-g --global        Force installation to global (system-wide) directory
  -f --force         Force installation also if the package is already installed
  -r --recovery      Recovery mode, use always internal fpmkunit
  -b --broken        Do not stop on broken packages
  -l --showlocation  Show if the packages are installed globally or locally
  -o --options=value Pass extra options to the compiler
  -n                 Do not read the default configuration files
  -p --prefix=value  Specify the prefix
  -s --skipbroken    Skip the rebuild of depending packages after installation
  --compiler=value   Specify the compiler-executable
  --cpu=value        Specify the target cpu to compile for
  --os=value         Specify the target operating system to compile for
Actions:
  update            Update packages list
  list              List available and installed packages
  build             Build package
  compile           Compile package
  install           Install package
  clean             Clean package
  archive           Create archive of package
  download          Download package
  convertmk         Convert Makefile.fpc to fpmake.pp
  fixbroken         Recompile all (broken) packages with changed dependencies
  listsettings      Show the values for all fppkg settings

All the actions are described below.

The package parameter can mean the following:

  • Packagename:The package name as it appears on the used repository. All available package names are listed by 'fppkg list'.
  • Zipfile: The full name of a zip-file (including the .zip extension) which contains a package.
  • Current directory: When there is no package parameter, fppkg looks for a file called 'fpmake.pp' in the current directory, and if it is found, use the package defined by that file. In this case the compiled files are not placed elsewhere (See the 'BuildDir' setting) but within the 'units' directory in the current directory.

Actions

Update

Update packages list

List

List available and installed packages

Build

Build package

Install

Install package

Download

Download package

Convertmk

Convert Makefile.fpc to fpmake.pp

Configuration

General configuration

On startup fppkg reads it's settings from fppkg.cfg. If it can not find it, it will try to create one with some default values. In this configuration file the location of the local repository is set. Normally this is in the user's home-directory. It is also possible to add custom options which are always passed when fpmake is called. This can be used by fpmake-addins. For all other options see the global configuration file.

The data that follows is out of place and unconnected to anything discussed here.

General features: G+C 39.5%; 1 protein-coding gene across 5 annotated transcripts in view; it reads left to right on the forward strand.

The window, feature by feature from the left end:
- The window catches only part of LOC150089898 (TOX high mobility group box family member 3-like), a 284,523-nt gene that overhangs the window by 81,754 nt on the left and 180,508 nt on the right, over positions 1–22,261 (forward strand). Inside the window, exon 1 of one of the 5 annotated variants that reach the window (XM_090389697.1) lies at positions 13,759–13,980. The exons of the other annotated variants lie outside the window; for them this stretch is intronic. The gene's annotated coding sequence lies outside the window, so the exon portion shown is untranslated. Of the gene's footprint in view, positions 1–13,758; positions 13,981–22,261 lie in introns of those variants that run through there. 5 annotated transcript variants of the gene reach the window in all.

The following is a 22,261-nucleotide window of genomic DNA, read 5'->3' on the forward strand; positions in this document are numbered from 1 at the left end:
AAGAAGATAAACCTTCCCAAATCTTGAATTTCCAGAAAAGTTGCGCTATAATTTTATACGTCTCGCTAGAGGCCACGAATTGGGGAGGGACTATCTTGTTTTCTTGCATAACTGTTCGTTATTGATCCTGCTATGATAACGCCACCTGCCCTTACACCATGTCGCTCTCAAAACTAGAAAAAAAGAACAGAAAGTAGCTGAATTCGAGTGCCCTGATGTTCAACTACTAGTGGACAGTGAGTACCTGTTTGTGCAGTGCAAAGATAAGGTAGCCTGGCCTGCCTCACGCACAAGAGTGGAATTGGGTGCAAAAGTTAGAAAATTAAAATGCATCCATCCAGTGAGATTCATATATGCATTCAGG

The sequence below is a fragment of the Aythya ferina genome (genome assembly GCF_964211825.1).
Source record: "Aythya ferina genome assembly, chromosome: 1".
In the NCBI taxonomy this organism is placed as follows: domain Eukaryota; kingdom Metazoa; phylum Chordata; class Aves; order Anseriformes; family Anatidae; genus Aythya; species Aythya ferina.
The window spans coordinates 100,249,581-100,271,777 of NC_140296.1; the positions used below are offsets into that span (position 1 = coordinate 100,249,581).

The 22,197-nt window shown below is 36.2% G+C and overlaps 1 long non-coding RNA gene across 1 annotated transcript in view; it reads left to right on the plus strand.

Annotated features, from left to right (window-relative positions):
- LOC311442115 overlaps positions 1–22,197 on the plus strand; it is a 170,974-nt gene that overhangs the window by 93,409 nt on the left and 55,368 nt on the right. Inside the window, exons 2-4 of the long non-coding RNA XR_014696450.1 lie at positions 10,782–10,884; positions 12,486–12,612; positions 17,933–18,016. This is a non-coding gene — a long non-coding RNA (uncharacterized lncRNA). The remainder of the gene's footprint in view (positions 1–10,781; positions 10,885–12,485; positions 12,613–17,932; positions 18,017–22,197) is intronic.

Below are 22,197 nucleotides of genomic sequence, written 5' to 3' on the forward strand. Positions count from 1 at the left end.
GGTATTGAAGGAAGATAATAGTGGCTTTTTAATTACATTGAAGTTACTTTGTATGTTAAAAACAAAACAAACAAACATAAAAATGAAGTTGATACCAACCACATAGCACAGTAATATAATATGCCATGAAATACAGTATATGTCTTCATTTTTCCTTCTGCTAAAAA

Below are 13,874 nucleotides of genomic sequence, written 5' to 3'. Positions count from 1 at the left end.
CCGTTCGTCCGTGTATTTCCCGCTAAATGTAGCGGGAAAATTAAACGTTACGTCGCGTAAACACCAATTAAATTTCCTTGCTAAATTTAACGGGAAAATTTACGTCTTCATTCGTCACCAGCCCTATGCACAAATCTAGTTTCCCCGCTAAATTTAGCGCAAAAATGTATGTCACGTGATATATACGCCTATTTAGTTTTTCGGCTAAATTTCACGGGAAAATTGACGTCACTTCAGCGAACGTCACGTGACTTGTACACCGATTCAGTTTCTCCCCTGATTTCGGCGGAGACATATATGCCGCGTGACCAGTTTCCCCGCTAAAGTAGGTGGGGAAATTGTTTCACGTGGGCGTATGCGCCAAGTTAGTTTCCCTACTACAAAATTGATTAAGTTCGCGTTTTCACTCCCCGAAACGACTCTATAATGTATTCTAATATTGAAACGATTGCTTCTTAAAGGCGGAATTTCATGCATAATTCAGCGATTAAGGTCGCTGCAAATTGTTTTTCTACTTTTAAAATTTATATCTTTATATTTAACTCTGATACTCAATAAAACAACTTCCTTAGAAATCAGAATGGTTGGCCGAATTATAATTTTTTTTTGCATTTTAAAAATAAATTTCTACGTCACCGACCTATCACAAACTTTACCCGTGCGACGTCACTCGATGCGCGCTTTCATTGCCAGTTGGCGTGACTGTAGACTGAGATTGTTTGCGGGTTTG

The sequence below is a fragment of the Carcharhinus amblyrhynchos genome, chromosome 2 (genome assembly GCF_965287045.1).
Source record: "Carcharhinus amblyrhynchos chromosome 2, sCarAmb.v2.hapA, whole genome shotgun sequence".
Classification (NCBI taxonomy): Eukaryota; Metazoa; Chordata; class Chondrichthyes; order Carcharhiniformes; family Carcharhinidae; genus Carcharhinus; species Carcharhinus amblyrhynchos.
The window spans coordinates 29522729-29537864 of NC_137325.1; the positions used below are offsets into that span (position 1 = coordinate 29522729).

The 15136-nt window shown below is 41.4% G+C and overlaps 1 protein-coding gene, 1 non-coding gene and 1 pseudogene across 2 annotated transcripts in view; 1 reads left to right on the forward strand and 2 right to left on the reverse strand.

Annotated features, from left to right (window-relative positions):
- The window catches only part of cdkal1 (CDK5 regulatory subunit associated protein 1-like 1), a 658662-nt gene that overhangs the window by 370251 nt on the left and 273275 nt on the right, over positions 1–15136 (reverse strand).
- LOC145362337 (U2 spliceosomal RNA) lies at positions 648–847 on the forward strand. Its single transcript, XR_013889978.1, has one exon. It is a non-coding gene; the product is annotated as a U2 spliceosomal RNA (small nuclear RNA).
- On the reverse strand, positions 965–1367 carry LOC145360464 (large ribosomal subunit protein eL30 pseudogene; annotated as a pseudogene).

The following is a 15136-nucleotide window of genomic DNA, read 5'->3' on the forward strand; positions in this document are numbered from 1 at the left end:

Besides the global configuration file, there is also a file which is specific for a compiler version. You can add as much of these files as you want, using different compiler versions or compiler options. A common use is for cross-compiling. You can specify which configuration file to use on the fppkg command line with the '-c' option. The location of these configuration files is set in fppkg.cfg. when no configuration file is specified, the file called 'default' is used. (This can be set in fppkg.cfg)

Most important settings in these configuration files are the locations of where the packages have to be installed. Fppkg supports two different locations for installed packages. One 'global' location, which normally can be used by all users of the computer. And a 'local' location which in most cases is in a user's home-directory. These locations can be set with the 'localprefix' and 'globalprefix' settings. If you want that fppkg detects which packages are installed by fpc itself, the 'globalprefix' has to be set to match the prefix of your fpc-installation. It is common to use the location of the local repository (set in fppkg.cfg) as setting for the localprefix. For a better explanation of all options see the compiler configuration files.

The 'fppkg listsettings' command will show the values for all settings and the names of the used configuration files. From settings that allow macros the value as it is set by the user and the value when all macros are evaluated are both shown.

The global configuration file

The global configuration file contains general information for fppkg, like the repository to download from and where to place the temporary files. A typical global configuration file looks like this: (linux)

[Defaults]
ConfigVersion=4
LocalRepository={UserDir}.fppkg/
BuildDir={LocalRepository}build/
ArchivesDir={LocalRepository}archives/
CompilerConfigDir={LocalRepository}config/
RemoteMirrors=http://www.freepascal.org/repository/mirrors.xml
RemoteRepository=auto
CompilerConfig=default
FPMakeCompilerConfig=default
Downloader=lnet